Neglected Indiana church once an engine for change

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Thieves have stolen its finery. Fire has ripped open its roof, and time has scattered rubble where prayers once rose. Still, the long-abandoned City Methodist Church of Gary faces its future with a battered dignity.

According to the Historic Landmarks Foundation of Indiana, the cornerstone of the church was laid in 1925, prosperous times in a city just 20 years old and flexing its considerable steelmaking muscle.

It cost $650,000 to build, and United States Steel Corp. put up more than half of the money. The company's chairman, Elbert Gary -- who also gave his name to the city -- donated the church's Skinner pipe organ.

In its heyday, 950 worshipers would fill the sanctuary for a service. There were 3,000 members of the congregation.In the '20s, with the influence of the Ku Klux Klan on the rise in Indiana, Pastor William Seaman, who led a dominantly white congregation, spoke out against a screening of the film, "Birth of a Nation," because of its sympathetic portrayal of the Klan.

Though African-Americans then were usually turned away from non-black churches, City Methodist opened its doors to them. But in the '60s, the church once known as the First Methodist Church began to see economic decline taking over the area.

By 1973 the congregation was down to just 300 members. Unable to pay the upkeep on the building, the remaining Methodists left in January 1975.

Indiana University took over the space for a while, but never used it. A variety of uses for the church and its community center, meeting hall and classrooms followed -- another congregation, a local dance center, a halfway home for underprivileged children and single parents, office space, storefronts. Finally, though, the place was left to fire, rain, wind, pigeons, vandals and memories.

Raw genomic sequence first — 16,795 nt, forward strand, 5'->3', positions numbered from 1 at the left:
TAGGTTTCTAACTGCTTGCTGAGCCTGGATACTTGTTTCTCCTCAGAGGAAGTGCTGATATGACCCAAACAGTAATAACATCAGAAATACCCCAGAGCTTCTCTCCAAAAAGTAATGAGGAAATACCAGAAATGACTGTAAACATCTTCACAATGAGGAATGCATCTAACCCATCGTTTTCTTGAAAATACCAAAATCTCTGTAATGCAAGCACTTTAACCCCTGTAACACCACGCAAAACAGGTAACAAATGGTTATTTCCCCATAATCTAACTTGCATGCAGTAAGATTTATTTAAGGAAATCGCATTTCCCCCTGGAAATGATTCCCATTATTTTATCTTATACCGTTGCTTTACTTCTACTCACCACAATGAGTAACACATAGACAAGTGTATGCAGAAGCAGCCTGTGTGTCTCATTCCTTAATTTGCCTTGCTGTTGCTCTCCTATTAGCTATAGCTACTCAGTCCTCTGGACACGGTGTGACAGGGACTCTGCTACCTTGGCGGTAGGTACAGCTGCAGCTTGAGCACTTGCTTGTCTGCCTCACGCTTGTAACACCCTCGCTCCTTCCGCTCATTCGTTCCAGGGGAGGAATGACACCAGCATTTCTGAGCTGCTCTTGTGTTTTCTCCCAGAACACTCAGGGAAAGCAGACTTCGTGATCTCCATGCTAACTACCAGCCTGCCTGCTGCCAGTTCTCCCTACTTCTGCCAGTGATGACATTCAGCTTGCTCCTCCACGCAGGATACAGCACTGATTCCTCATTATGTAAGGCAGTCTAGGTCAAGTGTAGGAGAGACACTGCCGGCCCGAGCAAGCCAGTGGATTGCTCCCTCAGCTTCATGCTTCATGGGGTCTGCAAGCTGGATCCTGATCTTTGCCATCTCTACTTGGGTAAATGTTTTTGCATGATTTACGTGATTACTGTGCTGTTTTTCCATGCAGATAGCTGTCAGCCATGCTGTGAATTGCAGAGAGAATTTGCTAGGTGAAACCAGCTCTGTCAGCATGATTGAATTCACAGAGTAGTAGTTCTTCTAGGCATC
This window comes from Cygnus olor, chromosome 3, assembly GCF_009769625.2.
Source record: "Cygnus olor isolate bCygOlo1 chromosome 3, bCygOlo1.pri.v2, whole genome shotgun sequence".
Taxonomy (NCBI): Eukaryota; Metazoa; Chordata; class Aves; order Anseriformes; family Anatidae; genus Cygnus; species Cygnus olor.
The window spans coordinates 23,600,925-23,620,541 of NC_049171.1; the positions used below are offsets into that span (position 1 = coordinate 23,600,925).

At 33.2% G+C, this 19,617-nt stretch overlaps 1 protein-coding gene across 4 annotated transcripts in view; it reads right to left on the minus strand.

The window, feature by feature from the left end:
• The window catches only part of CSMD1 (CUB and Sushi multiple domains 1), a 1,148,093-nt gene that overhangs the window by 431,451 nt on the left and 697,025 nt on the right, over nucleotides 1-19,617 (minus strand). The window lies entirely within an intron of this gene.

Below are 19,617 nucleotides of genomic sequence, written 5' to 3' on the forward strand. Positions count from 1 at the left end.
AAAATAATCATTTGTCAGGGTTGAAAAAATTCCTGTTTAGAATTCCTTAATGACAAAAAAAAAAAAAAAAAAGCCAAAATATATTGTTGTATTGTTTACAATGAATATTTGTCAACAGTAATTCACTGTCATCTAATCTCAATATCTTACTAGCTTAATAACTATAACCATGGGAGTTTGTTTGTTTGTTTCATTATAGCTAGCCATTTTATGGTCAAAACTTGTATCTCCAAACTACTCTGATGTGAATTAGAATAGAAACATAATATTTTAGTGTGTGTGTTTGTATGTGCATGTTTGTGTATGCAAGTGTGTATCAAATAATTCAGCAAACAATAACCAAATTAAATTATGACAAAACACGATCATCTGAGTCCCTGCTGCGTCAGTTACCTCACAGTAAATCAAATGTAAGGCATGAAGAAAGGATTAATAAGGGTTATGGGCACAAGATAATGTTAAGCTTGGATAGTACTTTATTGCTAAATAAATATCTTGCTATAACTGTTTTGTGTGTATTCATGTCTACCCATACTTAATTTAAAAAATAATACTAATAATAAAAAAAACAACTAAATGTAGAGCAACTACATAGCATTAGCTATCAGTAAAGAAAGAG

The neo-Gothic building by Chicago architects Lowe and Bollenbacher has become a skeleton, actually a skeleton of skeletons.

The Bedford limestone -- quarried in south central Indiana -- of which it is made is composed of fragments of prehistoric marine shells.

But City Methodist may have a future after all. Tiffany Tolbert, director of the Calumet region of the Landmarks Foundation, said, "The old school will be torn down. There's no date set for that. But the sanctuary will be, not restored, but shored up to become a relic garden."

When ivy twines through window frames that once held stained glass, and flowers turn their faces to the sun where worshipers once bowed their heads, a quote improbably from George Bernard Shaw, who questioned traditional religion, may seem appropriate.

In "The Adventures of the Black Girl in Her Search for God," in 1932, Shaw said:

"The best place to seek God is in a garden."

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cleroux@tribune.com

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